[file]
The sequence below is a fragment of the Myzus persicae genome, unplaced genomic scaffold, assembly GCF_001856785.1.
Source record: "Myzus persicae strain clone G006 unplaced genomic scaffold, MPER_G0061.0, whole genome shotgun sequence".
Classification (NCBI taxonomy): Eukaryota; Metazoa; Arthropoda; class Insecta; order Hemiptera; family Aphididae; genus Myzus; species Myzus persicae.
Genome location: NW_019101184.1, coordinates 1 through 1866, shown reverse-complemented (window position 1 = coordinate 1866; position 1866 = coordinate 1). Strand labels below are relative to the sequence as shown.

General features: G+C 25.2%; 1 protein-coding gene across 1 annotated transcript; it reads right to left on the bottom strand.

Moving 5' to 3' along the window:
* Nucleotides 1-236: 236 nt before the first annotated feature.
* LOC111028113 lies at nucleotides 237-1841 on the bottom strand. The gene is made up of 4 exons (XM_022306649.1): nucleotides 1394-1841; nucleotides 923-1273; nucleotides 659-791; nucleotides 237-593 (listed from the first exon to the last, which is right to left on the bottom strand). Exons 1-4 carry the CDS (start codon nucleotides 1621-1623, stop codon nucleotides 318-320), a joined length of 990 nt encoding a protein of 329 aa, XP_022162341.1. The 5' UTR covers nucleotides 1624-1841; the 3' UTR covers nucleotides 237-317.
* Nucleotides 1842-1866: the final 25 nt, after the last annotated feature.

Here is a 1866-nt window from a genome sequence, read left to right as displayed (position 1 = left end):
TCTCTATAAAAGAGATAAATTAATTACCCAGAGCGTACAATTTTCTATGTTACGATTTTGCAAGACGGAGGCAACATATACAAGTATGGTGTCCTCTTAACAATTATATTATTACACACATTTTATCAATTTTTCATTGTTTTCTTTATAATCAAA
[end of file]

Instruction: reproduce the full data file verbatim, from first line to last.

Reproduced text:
The sequence below is a fragment of the Myzus persicae genome, unplaced genomic scaffold, assembly GCF_001856785.1.
Source record: "Myzus persicae strain clone G006 unplaced genomic scaffold, MPER_G0061.0, whole genome shotgun sequence".
Classification (NCBI taxonomy): Eukaryota; Metazoa; Arthropoda; class Insecta; order Hemiptera; family Aphididae; genus Myzus; species Myzus persicae.
Genome location: NW_019101184.1, coordinates 1 through 1866, shown reverse-complemented (window position 1 = coordinate 1866; position 1866 = coordinate 1). Strand labels below are relative to the sequence as shown.

General features: G+C 25.2%; 1 protein-coding gene across 1 annotated transcript; it reads right to left on the bottom strand.

Moving 5' to 3' along the window:
* Nucleotides 1-236: 236 nt before the first annotated feature.
* LOC111028113 lies at nucleotides 237-1841 on the bottom strand. The gene is made up of 4 exons (XM_022306649.1): nucleotides 1394-1841; nucleotides 923-1273; nucleotides 659-791; nucleotides 237-593 (listed from the first exon to the last, which is right to left on the bottom strand). Exons 1-4 carry the CDS (start codon nucleotides 1621-1623, stop codon nucleotides 318-320), a joined length of 990 nt encoding a protein of 329 aa, XP_022162341.1. The 5' UTR covers nucleotides 1624-1841; the 3' UTR covers nucleotides 237-317.
* Nucleotides 1842-1866: the final 25 nt, after the last annotated feature.

Here is a 1866-nt window from a genome sequence, read left to right as displayed (position 1 = left end):
TCTCTATAAAAGAGATAAATTAATTACCCAGAGCGTACAATTTTCTATGTTACGATTTTGCAAGACGGAGGCAACATATACAAGTATGGTGTCCTCTTAACAATTATATTATTACACACATTTTATCAATTTTTCATTGTTTTCTTTATAATCAAA